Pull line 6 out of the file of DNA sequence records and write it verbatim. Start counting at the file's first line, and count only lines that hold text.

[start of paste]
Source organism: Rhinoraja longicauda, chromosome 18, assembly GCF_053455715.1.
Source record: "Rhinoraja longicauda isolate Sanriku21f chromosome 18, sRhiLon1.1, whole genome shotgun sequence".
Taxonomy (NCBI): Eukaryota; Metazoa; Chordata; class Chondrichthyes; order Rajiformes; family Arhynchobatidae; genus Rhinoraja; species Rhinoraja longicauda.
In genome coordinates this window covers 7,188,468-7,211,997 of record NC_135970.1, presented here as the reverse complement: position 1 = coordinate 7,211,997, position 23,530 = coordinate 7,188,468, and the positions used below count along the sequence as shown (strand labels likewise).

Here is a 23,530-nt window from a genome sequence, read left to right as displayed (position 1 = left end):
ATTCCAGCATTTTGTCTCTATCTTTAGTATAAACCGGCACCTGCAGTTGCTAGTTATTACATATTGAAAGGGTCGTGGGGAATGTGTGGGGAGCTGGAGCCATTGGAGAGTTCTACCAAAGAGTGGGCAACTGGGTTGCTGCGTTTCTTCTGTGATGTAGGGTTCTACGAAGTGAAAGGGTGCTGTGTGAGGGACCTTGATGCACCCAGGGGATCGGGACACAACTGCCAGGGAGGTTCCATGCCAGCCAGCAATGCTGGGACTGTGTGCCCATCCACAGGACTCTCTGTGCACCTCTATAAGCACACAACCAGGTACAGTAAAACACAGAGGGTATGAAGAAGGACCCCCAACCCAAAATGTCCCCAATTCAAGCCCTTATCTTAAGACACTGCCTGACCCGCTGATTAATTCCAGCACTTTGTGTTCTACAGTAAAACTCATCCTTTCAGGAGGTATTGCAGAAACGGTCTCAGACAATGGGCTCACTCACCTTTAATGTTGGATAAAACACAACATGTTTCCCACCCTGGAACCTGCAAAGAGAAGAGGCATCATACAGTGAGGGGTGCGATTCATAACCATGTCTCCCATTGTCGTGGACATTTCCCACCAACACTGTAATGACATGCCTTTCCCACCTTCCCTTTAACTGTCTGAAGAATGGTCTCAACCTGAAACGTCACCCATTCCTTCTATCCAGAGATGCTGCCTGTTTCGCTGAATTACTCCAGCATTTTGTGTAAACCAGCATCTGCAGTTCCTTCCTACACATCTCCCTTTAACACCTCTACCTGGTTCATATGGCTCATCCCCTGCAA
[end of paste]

ATTCCAGCATTTTGTCTCTATCTTTAGTATAAACCGGCACCTGCAGTTGCTAGTTATTACATATTGAAAGGGTCGTGGGGAATGTGTGGGGAGCTGGAGCCATTGGAGAGTTCTACCAAAGAGTGGGCAACTGGGTTGCTGCGTTTCTTCTGTGATGTAGGGTTCTACGAAGTGAAAGGGTGCTGTGTGAGGGACCTTGATGCACCCAGGGGATCGGGACACAACTGCCAGGGAGGTTCCATGCCAGCCAGCAATGCTGGGACTGTGTGCCCATCCACAGGACTCTCTGTGCACCTCTATAAGCACACAACCAGGTACAGTAAAACACAGAGGGTATGAAGAAGGACCCCCAACCCAAAATGTCCCCAATTCAAGCCCTTATCTTAAGACACTGCCTGACCCGCTGATTAATTCCAGCACTTTGTGTTCTACAGTAAAACTCATCCTTTCAGGAGGTATTGCAGAAACGGTCTCAGACAATGGGCTCACTCACCTTTAATGTTGGATAAAACACAACATGTTTCCCACCCTGGAACCTGCAAAGAGAAGAGGCATCATACAGTGAGGGGTGCGATTCATAACCATGTCTCCCATTGTCGTGGACATTTCCCACCAACACTGTAATGACATGCCTTTCCCACCTTCCCTTTAACTGTCTGAAGAATGGTCTCAACCTGAAACGTCACCCATTCCTTCTATCCAGAGATGCTGCCTGTTTCGCTGAATTACTCCAGCATTTTGTGTAAACCAGCATCTGCAGTTCCTTCCTACACATCTCCCTTTAACACCTCTACCTGGTTCATATGGCTCATCCCCTGCAA